Dancers without borders
Matthew Lawrence was born in Christchurch, New Zealand – coincidentally in the same hospital as his wife (fellow dancer Gaylene Cummerfield), the same month, one year apart.
Lawrence grew up wanting to be a cricketer. “Ballet grew gradually on me. It took me a while to fully understand how unique it was.” When asked how it grew on him and why he loves to dance, Lawrence says: “It sounds strange for me to say, ‘I love to dance because...’ I think the word ‘love’ is so flippantly used it has lost true meaning. For me love is a word I use sparingly – usually used only in a romantic, family or friend context — reserved for special people. I greatly enjoy dance; it fulfils my need to be creative, whilst moving me like no other art form. However it’s far too exposing, exacting, challenging and frustrating for me to just naively ‘love’.”
Lawrence’s initial training was at Patricia Rowley School of Dance in Christchurch, then six months with Auckland City Dance Centre, before moving to Melbourne to finish his training at the Australian Ballet School, aged 18.
Upon graduating he was offered a contract with Royal New Zealand Ballet. Lawrence was just about to sign when an “eleventh hour offer came through from the Australian Ballet”, which he very quickly accepted.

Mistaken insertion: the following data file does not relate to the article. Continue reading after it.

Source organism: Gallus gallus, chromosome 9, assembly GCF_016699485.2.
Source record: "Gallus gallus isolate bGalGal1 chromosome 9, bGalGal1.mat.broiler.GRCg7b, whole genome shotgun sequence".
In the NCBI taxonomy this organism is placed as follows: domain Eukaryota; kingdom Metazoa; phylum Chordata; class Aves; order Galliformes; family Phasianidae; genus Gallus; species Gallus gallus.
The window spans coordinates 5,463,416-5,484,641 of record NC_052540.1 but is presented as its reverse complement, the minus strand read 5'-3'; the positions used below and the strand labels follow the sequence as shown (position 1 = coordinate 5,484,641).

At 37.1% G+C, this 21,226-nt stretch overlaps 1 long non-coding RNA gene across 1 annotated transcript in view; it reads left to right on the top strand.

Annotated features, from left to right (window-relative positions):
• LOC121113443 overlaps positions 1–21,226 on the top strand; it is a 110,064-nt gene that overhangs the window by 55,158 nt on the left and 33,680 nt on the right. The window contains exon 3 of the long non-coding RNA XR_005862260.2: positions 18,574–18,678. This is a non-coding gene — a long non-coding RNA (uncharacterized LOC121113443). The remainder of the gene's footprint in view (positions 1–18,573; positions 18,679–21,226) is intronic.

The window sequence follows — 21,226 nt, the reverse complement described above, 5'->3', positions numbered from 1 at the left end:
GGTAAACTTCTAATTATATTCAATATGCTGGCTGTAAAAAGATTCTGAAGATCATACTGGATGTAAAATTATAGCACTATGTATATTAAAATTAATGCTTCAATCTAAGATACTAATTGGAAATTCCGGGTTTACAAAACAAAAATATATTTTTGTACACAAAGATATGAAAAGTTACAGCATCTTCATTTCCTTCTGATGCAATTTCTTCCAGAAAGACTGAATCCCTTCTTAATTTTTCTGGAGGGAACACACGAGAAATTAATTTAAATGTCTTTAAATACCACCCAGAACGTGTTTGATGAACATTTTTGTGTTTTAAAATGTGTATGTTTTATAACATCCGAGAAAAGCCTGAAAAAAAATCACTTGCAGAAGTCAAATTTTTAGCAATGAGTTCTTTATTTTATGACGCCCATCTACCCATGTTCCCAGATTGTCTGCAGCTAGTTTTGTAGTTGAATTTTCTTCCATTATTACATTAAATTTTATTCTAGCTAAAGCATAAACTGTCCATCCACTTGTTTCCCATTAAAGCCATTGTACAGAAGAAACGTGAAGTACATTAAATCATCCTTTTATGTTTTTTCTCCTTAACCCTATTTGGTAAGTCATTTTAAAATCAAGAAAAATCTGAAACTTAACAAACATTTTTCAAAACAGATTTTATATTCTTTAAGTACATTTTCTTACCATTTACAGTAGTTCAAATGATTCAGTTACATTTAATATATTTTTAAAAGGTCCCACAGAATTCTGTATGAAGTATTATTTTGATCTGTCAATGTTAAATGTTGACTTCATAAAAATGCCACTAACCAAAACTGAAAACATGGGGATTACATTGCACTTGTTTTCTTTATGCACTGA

Lawrence rose to principal artist, dancing lead roles in The Sleeping Beauty, Don Quixote, Raymonda, Coppelia, La Fille Mal Gardee and others. In 2003 he won the inaugural Telstra Ballet Dancer of the Year Award. A highlight while at the AB was “performing opening night of Maina Geilgud’s Giselle” at the State Theatre in Melbourne. Also, performing at the World Ballet Festival in Japan: “Being onstage and watching legends like Manuel Legris, Sylvie Guillem, and Alessandra Ferri – it doesn’t get much more inspiring that that!” Working with fellow principal artist Steven Heathcote allowed Lawrence to realise what qualities he most admires in a performer.
“I always admired my friend and colleague (Steven) for his ability to take his work seriously, but not himself.”
“After being with the AB for 11 years, my wife and I decided we needed a new challenge, so we took a risk and sent out audition tapes. Fortunately, David Bintley (artistic director with Birmingham Royal Ballet) had seen us dance previously in Japan, so he offered us each a contract straight up. It was perfect timing. We were very lucky. “
Lawrence says that while he’s “never been one for superstitions or specific rituals”, he does carry around a statuette of John Travolta in his white suited iconic pose from Saturday Night Fever. “It was packaged as ‘Romeo Patron Saint of Love’, and given to me as a good luck present for my first Romeo performance by my wife, many years ago.”
Lawrence is grateful for the close dance partnership he has with Cummerfield. “We have performed together in all of the Peter Wright classics.” And both agree that a very special performance in their careers was dancing the lead roles in Kenneth MacMillan’s Romeo and Juliet.